There you go! I suppose there’s no excuse for not bringing back ‘Tuesday Tunes’ next week! I’ll do my best…

Watch out for the Pocketrak CX in future ethno blog posts!

Filed Under (Ethnomusicology, General, Malian culture) by Rob on 06-04-2010

Travelling back from Dogon country recently, we stopped for a picnic by these baobab trees:

I love baobabs with their HUGE trunks and sinuous branches – fabulous, majestic trees! The pod of the baobab is often used as a percussion instrument in West Africa, including amongst the Dogon:

Also, remember this post of my workshop with the Gangam people of Togo? Here’s the photo and here’s the YouTube video of the lady playing her baobab pod – amazing stuff!

Anyway, back to our picnic! Baobabs are also handy for shade from the hot sun, so we parked up next to one but moved again rather quickly, because of this:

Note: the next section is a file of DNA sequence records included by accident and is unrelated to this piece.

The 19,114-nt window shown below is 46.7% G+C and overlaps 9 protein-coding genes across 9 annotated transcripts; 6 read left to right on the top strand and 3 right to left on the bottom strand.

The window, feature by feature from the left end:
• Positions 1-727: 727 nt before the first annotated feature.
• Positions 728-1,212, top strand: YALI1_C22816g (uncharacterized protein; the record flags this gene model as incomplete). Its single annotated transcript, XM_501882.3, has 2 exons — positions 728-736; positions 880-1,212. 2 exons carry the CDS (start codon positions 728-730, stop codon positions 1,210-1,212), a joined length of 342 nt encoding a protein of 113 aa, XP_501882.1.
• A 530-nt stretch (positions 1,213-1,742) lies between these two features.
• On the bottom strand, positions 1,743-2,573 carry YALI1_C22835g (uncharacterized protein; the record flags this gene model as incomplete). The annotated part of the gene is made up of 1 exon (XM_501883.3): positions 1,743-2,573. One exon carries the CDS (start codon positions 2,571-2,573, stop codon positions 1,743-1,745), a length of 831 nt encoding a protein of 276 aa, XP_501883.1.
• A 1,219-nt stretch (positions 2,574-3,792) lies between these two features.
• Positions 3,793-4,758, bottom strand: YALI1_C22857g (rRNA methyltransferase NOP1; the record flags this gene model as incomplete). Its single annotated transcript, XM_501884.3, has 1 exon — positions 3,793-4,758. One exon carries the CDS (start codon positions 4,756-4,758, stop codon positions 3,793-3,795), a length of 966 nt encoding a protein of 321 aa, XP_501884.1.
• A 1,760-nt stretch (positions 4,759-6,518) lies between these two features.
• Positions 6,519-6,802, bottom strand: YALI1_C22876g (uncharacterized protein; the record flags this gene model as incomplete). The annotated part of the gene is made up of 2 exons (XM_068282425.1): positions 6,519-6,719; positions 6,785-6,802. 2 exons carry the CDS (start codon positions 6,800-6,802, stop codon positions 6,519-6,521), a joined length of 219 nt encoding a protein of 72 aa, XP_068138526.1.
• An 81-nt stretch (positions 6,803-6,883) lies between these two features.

It’s a bees nest in the tree! All quite peaceful at the time, but I wasn’t about to risk eating my sandwiches within its range. There are tales of folks who’ve received literally 100’s of stings in such situations and there was no handy lake or river for miles!

That said, there were wooden pegs in the trunk as a ‘ladder’ up to the hive (you can see a couple of them in the photo), so local folk obviously enjoy the honey. As the well-known African proverb goes:

“If you want to eat the honey, you’ve first got to deal with the bees.”

Have a closer look (but only through a zoom lens) :

There you go! Thanks for reading.